Foreign Minister Murray McCully said Brazil had had a "very measured response" to news reports that New Zealand spied on its campaign to get Brazilian diplomat Roberto Azevedo elected as Secretary General to the World Trade Organisation in 2013.
"Obviously it is an issue of sensitivity to them," Mr McCully told the Weekend Herald last night. "Their response to the media coverage in New Zealand has been very measured and we appreciate that."
New Zealand's ambassador in Sao Paulo, Caroline Bilkey, was called in for discussions by the head of Brazil's foreign affairs, Sergio Danese, Mr McCully confirmed.
Asked if he thought New Zealand's reputation had been damaged by the stories about spying, Mr McCully said: "No. I think that this is an area that is sensitive for a lot of countries and a lot of governments and for that reason we don't take it lightly but I think New Zealand is well thought of and the responses have been measured and the discussions have been constructive."
The diplomatic call-in for a "please explain" discussion was a result of a Herald report on Monday saying New Zealand's foreign intelligence agency, the Government Communications Security Bureau, had intercepted emails about the other eight candidates for the job using the United States' National Security Agency's (NSA) surveillance system, XKeyscore.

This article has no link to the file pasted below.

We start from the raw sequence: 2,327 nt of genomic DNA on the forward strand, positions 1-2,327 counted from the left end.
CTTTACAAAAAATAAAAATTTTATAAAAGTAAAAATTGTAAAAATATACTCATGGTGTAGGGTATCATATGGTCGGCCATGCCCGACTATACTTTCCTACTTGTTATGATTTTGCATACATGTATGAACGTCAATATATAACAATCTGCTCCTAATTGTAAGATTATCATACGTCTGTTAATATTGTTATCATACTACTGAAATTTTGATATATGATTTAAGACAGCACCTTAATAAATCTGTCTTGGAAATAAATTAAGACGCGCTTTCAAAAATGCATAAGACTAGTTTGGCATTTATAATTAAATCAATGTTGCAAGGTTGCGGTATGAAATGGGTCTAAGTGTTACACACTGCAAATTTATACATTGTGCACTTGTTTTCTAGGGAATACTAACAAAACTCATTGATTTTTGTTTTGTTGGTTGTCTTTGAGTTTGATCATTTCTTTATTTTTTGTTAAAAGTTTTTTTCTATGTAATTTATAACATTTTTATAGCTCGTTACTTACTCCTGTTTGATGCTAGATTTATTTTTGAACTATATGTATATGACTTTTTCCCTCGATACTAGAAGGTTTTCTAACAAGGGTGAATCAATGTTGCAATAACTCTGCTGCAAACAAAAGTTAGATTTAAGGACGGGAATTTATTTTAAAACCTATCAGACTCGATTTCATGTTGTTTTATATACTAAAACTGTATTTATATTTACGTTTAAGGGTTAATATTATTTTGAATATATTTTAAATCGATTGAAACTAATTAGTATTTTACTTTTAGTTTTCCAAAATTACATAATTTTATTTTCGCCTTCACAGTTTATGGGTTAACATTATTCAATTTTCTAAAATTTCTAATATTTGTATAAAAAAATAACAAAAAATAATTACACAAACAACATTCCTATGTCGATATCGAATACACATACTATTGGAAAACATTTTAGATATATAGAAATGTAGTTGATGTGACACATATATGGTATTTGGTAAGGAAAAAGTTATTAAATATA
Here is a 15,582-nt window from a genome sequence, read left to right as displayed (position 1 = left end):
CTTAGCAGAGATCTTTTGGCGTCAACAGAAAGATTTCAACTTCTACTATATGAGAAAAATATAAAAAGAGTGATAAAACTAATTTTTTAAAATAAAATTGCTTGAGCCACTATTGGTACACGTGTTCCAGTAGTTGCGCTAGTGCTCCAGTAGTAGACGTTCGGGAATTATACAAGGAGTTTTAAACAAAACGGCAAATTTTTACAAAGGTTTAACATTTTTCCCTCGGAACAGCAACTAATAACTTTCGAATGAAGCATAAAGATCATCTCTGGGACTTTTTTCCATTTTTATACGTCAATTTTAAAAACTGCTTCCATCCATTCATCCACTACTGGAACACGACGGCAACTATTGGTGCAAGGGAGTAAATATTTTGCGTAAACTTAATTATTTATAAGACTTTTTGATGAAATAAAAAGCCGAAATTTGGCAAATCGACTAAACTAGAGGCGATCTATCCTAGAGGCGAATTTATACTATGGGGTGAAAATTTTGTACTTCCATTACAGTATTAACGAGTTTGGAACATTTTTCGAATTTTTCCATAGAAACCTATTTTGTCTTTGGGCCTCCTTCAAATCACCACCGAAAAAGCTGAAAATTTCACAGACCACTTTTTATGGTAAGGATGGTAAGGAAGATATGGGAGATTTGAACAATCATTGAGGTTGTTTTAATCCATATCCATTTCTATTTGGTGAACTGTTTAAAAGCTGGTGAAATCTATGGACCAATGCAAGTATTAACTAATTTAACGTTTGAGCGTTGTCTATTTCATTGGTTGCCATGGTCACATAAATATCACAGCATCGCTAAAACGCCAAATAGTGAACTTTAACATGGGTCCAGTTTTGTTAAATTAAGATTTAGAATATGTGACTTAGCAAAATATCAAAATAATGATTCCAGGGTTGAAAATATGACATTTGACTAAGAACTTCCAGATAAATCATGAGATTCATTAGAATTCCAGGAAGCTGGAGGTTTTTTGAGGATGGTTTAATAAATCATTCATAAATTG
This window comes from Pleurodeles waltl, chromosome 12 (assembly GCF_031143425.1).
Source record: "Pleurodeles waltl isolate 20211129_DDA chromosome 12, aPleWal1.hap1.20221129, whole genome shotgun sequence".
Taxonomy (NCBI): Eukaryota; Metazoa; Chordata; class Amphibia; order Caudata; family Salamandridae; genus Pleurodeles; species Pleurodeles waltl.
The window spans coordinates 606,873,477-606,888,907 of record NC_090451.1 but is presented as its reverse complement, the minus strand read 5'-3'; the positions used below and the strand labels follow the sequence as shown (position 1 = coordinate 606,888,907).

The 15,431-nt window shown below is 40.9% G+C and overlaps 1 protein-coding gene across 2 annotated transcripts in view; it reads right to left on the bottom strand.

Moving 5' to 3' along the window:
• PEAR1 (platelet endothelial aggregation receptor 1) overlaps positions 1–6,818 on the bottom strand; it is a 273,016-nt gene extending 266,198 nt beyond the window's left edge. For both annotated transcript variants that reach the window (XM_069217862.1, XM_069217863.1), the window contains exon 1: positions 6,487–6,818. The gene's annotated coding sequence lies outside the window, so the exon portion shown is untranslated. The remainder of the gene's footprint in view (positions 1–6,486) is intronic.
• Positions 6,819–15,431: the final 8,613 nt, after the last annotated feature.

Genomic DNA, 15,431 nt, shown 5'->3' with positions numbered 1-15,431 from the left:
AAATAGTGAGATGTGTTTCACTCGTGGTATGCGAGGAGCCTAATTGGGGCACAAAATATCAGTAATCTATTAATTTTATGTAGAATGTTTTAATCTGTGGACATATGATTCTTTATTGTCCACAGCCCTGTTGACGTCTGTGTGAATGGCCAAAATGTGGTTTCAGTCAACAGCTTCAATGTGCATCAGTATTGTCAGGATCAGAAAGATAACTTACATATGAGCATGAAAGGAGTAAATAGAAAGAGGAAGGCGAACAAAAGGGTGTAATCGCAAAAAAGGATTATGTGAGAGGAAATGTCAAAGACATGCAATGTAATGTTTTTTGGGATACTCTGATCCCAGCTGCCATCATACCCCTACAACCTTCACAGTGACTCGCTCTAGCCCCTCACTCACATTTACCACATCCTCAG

The story was based on documents taken from the NSA by former analyst Edward Snowden, who is living in exile in Russia.
Brazil's candidate won the post from a shortlist of five including New Zealand Trade Minister Tim Groser and candidates from Mexico, Indonesia, and South Korea.
Indonesia and Brazil are sensitive about spying given past revelations from the story that was based on a top secret GCSB tasking document, showing that Australia had tried to listen to cellphone calls of former President Susilo Bambang Yudhoyono and that the US had listened to phones calls of the presidents of Brazil, Germany and Venezuela.
Before Brazil called in the New Zealand ambassador, its Ministry of Foreign Affairs issued a statement saying the Government was surprised at the news and was determined to have the facts clarified in consideration of the friendship between the two countries.
The Herald report was written by Nicky Hager and Ryan Gallagher of the US site The Intercept.